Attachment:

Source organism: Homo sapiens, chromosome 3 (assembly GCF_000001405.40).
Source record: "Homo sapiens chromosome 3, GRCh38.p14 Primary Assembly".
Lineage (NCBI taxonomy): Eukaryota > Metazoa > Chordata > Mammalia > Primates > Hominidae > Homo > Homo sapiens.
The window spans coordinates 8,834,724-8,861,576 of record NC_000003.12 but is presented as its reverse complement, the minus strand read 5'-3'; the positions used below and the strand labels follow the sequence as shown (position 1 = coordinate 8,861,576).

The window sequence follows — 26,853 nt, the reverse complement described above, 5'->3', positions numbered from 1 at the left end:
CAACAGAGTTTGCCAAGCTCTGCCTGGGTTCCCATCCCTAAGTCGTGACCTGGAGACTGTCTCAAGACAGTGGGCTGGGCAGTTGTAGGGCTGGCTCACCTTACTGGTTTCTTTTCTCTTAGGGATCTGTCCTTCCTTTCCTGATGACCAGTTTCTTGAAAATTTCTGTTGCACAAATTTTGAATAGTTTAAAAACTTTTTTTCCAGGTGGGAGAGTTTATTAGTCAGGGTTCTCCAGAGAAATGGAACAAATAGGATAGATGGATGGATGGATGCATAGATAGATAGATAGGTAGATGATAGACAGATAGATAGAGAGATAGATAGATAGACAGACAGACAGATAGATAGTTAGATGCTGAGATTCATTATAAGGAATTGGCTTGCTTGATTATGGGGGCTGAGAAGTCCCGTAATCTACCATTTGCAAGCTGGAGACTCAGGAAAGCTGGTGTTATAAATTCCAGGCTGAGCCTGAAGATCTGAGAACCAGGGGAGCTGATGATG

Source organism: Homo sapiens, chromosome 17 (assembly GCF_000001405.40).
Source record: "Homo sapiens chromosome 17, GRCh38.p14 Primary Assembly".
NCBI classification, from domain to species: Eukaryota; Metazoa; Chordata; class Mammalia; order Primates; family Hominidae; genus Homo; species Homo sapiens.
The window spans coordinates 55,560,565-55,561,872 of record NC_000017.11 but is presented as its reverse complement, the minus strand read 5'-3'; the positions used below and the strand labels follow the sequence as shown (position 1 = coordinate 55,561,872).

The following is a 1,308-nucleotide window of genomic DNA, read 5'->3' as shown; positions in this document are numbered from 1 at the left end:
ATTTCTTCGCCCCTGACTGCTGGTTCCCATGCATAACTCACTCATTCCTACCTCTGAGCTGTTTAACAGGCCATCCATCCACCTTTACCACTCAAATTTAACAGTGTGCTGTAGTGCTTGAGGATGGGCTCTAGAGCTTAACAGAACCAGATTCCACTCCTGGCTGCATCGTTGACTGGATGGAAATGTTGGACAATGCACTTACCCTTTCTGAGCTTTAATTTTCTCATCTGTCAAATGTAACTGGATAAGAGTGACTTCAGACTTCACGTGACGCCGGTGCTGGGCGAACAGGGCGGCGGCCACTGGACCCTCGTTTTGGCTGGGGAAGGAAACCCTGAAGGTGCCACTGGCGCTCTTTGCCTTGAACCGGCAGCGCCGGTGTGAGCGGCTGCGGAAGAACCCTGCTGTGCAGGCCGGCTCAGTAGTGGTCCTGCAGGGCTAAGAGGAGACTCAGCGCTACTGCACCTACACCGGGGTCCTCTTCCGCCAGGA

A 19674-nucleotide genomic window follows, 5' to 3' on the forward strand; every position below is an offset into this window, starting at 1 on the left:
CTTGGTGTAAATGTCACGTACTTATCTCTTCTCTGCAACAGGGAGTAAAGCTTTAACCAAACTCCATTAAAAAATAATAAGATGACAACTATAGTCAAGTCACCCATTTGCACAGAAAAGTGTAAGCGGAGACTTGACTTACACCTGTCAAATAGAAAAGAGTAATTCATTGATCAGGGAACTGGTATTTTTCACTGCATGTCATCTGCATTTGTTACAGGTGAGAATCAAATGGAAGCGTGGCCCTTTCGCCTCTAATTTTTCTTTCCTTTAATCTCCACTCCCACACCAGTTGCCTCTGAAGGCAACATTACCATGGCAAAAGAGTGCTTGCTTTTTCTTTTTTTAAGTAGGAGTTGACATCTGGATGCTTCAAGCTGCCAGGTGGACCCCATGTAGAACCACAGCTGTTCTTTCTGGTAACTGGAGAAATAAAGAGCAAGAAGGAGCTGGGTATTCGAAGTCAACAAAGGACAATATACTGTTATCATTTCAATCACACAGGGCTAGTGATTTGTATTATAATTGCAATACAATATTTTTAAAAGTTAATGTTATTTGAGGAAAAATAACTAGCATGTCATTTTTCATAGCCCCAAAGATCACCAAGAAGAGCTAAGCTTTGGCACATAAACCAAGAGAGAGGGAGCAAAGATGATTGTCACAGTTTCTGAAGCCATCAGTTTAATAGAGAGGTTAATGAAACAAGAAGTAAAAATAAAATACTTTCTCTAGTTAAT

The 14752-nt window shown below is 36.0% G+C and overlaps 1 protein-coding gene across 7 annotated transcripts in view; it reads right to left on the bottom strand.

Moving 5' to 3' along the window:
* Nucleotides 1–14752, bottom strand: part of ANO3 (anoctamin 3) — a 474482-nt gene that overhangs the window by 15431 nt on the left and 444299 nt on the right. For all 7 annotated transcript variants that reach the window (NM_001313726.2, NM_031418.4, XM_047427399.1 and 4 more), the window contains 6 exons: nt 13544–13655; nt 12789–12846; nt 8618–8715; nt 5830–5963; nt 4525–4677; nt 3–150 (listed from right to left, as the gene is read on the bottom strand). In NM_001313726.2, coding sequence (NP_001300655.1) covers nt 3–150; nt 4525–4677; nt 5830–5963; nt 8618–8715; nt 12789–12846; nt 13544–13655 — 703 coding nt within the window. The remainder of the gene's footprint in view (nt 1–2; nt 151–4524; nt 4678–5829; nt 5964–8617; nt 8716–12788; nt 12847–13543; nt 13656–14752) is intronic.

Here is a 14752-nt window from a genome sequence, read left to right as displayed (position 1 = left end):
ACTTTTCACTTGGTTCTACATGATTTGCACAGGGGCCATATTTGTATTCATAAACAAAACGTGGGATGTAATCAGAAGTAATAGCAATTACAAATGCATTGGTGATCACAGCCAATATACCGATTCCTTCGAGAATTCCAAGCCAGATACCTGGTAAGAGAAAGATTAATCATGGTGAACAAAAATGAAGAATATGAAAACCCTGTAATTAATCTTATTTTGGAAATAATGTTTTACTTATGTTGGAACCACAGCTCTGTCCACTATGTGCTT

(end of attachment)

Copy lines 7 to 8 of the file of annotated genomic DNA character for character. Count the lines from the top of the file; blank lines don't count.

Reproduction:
Source organism: Homo sapiens, chromosome 17 (assembly GCF_000001405.40).
Source record: "Homo sapiens chromosome 17, GRCh38.p14 Primary Assembly".